What makes water so explosive? It’s probably two things. One, water has a huge specific heat, so hot water holds a vast amount of thermal energy that can abruptly convert to kinetic energy if the water is depressurized fast and boils abruptly, causing heat energy to go into providing the heat of evaporation. Second, water is one of the last gases to exsolve, so it waits until the magma is nearing the surface and then comes out all at once, rather than emerging more gradually starting at a greater depth. So this large release of energy happens rapidly and close to the surface, rather than, say, two kilometers down in the case of CO2.

    One thing that would be predicted from this is that mafic volcanoes will explode harder when they do explode, because the magma temperature tends to be much higher, and thus the heat energy content in the water. This explains why the really colossal blasts, like Krakatau and HTHH, occurred in basaltic volcanoes. There the water could hold a monstrous amount of energy, converting from supercritical water at 1100C to steam at a few hundred C in moments and all of the remaining energy turned into expansion of the steam cloud. Kaboom. Compare St. Helens whose water content may have been at “merely” six or seven hundred degrees when it exsolved. So, if a mafic volcano has a water-rich magma chemistry, however mafic, look out!

    • Nice hypothesising! Although I ‘m not fully sure about everything. Krakatau 1883 was a dacite eruption. And the most violent eruptions in terms of ignimbrite extent are the rhyolite eruptions of the Taupo Volcanic Zone and some other locations, like the Taupo Ignimbrite, or the supreme Kidnappers Ignimbrite.

    • We have to divide between three general types of explosive eruptions:
      1. “Wet” explosive eruptions: Phreatomagmatic/phreatic eruptions. Maar, Surtseyan (incl. glacier surtseyan) and phreato-strombolian, phreato-plinian eruptions. Also explosive ocean entries of lava flows. Everything that’s explosive by heat/water and magma/water interaction belongs to these “wet” explosive type.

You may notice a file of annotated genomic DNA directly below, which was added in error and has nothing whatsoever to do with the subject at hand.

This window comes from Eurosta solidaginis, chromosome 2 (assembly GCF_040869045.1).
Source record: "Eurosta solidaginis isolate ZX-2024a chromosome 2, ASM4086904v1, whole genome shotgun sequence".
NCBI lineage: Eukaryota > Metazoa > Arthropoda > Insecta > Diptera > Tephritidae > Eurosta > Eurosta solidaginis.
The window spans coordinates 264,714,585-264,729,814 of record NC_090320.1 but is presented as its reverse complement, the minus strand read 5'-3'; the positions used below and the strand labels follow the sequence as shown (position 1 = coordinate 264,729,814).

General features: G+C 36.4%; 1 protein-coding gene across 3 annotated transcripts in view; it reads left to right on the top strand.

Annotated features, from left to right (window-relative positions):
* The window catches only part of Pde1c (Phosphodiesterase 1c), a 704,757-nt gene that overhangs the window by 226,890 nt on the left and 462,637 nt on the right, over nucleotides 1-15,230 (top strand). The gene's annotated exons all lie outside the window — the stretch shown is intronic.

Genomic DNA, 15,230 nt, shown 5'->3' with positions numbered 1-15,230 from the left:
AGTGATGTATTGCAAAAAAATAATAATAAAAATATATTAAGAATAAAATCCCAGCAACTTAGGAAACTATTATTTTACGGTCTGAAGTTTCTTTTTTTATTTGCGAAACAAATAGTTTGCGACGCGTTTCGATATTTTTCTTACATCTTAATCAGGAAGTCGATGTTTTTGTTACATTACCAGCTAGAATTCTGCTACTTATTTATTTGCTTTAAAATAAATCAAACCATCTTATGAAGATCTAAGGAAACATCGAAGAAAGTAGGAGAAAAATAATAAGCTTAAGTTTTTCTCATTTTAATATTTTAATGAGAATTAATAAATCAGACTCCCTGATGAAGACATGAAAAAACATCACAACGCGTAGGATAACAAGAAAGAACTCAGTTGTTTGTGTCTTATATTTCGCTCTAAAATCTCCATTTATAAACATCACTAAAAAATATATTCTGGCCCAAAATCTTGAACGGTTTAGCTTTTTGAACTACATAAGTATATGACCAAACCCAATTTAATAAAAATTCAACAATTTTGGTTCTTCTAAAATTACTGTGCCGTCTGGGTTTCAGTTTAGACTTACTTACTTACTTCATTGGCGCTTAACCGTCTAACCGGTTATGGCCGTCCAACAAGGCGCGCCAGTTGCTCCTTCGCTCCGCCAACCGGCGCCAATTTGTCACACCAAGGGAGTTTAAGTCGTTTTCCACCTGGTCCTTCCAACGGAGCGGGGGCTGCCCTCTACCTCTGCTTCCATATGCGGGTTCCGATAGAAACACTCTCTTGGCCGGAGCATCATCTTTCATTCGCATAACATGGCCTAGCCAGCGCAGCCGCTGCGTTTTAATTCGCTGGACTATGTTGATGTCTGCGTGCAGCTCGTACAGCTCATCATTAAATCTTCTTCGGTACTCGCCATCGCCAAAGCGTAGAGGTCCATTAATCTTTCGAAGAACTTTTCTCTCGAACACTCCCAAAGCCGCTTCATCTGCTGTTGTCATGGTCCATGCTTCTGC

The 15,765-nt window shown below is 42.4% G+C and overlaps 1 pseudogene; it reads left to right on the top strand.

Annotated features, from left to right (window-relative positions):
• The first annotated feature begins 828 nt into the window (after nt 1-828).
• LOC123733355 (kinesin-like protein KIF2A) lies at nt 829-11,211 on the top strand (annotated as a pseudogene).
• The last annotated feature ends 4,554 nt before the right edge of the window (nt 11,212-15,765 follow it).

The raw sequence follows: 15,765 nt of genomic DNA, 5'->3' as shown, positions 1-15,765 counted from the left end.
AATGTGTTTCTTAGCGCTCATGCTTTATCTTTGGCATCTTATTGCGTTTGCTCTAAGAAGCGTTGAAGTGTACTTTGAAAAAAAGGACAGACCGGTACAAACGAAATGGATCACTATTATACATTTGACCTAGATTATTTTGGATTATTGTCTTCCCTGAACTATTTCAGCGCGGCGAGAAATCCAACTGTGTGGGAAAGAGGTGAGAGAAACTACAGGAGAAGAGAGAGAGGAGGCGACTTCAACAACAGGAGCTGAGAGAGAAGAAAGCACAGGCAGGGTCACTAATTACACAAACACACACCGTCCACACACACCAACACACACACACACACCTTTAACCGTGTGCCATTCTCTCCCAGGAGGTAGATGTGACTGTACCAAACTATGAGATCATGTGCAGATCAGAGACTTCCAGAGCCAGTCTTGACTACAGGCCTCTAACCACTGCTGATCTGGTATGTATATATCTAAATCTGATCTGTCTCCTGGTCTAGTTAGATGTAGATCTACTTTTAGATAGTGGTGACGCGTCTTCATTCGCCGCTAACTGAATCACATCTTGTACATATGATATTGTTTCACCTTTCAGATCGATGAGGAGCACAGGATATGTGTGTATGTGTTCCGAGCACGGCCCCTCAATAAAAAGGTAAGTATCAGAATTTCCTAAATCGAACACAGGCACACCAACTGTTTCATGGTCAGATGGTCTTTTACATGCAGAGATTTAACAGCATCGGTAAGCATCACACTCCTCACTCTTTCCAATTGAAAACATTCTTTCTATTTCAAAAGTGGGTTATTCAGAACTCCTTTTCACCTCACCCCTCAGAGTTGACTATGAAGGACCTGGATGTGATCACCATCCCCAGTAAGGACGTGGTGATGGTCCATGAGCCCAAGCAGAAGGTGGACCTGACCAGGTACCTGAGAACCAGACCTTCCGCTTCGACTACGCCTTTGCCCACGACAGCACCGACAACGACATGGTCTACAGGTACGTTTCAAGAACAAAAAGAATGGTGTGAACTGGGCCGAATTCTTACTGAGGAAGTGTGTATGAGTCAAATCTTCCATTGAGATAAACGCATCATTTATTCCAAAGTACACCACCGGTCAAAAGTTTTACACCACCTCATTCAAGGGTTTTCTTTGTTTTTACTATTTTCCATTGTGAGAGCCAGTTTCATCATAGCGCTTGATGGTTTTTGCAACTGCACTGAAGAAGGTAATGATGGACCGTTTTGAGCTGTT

2. Viscousity driven explosions: Viscous magma/lava blocks the exit of magma to the surface. Pressure rises until the block is crashed and the whole volcanic “Bottle” explodes like Pinatubo, St. Helens and Vesuvius 79. Usually this type of explosions is plininan, but it can also be sub-plinian, pelean or vulcanian.
      3. Gas driven explosivity: Sometimes magma is very gasrich and can by itself cause explosive eruptions if the pressure of the surrounding rocks decreases below a certain level. Hector had an arcticle about volcanoes like this in southern Germany (Hegau). Also Etna sometimes does explosive eruptions of this type, if new magma rises very quick from the mantle. Even Stromboli’s major explosive eruptions can be seen as part of this type. It can do maar eruptions, strombolian, vulcanian, pliniian.

      • All of your exploders in categories 2 and 3 seem to be subduction volcanoes, so have water-rich magmas. I expect the category 2 cases amount to a boiler failure: there’s a head of steam (or supercritical water) under the plug when it fails. A plinian eruption is basically a scaled-up shotgun blast, or a whole series of them, aimed (usually) straight up (but see e.g. St. Helens, where it went sideways, to devastating effect).

        Most explosions in Iceland appear to be from magma interacting with water (often in the form of ice). Hekla’s explosive throat-clearings may be an exception. I wonder if its magma chemistry contains extra water, from some source, compared to the “dry” MORB/hotspot magmas predominant elsewhere in Iceland.